Let’s talk about the singularity. The future promises the capability to emulate humans by the year 2030. The cathartic moments in this work presented visions into the ecstatic upload to the cloud. Though Findlay asked us to be wary, the body of the stage begged us to join the video game. In no way did this piece present the coming singularity as something to dread. Here’s another example of another heady video game. Let’s consider the fact that in the very near future we may be playing a nice video game and simply never return. It happens in South Korean internet lounges already. The interior/exterior question is of course relevant, yet ultimately this is not about existing at one end or the other, but the transition between the two of them, the exhaustion, the delirium that occurs at the ends of physical reality and the invigorating breath of electrical current that is felt once we stop looking at a computer screen and begin to exist within it, to navigate emulations of conscience, to slip through friends’ hard drives. Maybe fractured bones/let’s get lost is about connection, about attempts at entering someone’s presence. Findlay extended his presence to the fringes of the stage and Sandsmark did not so much inhabit the stage, she inhabited his essence.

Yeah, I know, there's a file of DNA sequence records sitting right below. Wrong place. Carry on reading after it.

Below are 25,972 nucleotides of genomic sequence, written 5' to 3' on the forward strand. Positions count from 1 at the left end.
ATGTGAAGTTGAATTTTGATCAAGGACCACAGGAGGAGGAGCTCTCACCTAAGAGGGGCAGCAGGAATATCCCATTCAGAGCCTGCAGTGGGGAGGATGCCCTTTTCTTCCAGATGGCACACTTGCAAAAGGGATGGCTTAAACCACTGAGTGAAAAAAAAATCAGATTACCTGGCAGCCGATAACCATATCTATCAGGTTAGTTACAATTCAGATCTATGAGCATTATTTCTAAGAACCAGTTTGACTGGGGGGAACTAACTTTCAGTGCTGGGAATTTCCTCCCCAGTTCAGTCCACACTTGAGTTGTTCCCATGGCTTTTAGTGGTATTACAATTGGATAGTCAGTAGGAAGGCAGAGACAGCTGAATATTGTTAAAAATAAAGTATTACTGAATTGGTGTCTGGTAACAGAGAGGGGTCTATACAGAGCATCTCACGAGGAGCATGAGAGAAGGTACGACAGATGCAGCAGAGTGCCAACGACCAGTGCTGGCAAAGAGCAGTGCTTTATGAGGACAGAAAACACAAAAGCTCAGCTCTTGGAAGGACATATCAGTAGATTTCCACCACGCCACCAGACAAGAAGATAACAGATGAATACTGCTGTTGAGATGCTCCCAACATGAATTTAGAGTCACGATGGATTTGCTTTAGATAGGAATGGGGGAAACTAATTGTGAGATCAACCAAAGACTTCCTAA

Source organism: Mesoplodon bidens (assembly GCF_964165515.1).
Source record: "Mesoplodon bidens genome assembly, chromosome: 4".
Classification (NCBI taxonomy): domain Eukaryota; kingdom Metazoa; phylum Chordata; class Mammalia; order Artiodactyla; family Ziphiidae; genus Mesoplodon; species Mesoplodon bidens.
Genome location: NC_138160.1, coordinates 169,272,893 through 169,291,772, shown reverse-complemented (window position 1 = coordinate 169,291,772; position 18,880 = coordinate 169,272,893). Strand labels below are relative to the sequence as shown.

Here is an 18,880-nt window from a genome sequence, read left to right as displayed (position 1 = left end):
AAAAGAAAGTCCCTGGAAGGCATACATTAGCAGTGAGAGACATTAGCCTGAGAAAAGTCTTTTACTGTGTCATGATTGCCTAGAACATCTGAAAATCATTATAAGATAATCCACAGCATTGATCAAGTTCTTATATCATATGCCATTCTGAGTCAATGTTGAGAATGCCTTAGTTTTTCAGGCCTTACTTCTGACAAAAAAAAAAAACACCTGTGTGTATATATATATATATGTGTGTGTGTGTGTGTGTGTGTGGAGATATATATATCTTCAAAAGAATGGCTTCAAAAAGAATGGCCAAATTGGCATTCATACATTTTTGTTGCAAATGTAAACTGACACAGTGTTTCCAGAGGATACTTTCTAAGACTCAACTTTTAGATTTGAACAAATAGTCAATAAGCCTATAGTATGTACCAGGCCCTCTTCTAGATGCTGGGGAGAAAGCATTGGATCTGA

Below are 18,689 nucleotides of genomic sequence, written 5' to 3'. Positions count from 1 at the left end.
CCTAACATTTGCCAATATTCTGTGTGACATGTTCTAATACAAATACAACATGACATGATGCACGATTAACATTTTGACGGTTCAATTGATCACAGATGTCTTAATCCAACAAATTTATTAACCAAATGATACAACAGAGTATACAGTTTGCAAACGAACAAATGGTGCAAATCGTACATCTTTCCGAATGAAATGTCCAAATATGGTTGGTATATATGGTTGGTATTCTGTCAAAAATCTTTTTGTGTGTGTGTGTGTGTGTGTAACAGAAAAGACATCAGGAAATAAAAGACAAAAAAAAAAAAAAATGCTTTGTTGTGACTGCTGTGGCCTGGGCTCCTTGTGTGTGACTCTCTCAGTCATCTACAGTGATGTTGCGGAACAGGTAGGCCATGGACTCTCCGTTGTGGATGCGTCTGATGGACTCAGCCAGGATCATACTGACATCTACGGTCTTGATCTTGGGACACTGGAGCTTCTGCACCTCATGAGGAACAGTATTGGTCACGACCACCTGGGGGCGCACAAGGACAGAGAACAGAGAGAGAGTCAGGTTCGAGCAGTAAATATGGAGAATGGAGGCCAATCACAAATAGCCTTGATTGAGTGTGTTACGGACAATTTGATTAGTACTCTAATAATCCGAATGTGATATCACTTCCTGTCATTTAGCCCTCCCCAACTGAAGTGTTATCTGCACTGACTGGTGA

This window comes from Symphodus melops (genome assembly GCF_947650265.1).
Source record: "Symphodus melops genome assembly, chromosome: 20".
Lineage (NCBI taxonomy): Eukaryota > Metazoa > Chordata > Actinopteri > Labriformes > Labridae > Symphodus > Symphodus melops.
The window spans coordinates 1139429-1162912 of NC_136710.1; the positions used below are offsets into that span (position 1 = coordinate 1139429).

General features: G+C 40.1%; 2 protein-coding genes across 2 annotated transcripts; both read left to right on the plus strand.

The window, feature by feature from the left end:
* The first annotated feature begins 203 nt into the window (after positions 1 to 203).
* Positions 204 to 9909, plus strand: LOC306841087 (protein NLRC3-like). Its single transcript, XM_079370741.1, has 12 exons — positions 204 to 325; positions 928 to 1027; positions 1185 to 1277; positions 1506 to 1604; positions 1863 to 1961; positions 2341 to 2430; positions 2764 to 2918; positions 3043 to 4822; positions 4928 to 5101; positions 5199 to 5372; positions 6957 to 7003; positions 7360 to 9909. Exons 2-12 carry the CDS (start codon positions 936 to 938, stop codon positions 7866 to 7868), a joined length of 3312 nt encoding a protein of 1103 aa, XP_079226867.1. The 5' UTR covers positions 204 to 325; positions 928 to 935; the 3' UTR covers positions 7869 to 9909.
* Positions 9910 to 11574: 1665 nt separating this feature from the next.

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Raul Zbengheci is inspired by monolithic social housing left over after the Communist regime in Bucharest. These are buildings that speak louder than anyone who inhabits them, they are buildings that create visions and ghosts for anyone surrounded by them. For Collectif Experiencia, he uses these memories of monumental constructions to create stage spaces that serve as speaking skeletons, superficial and waiting to be filled by bodies and movements that will redefine the spaces themselves. When considering the stage, he uses light to redefine and reconstruct the space with the idea that a precise structure on the outside can allow for greater abstraction within the limits it has imposed. Zbengheci is also a photographer and writer. In photography, he uses the same ideas he expresses for the stage, composing spaces rather than capturing them. His first book, Tryin’ to Find Another Place, is in final revision. The project nicesentences aims to find a style of writing detached from context and minimal, visceral as well as aesthetic. He lives in New York where he is the Editor-in-Chief of Connectom, LEIMAY-CAVE's online artist network and publication. He is also the co-founder of Collectif Experiencia.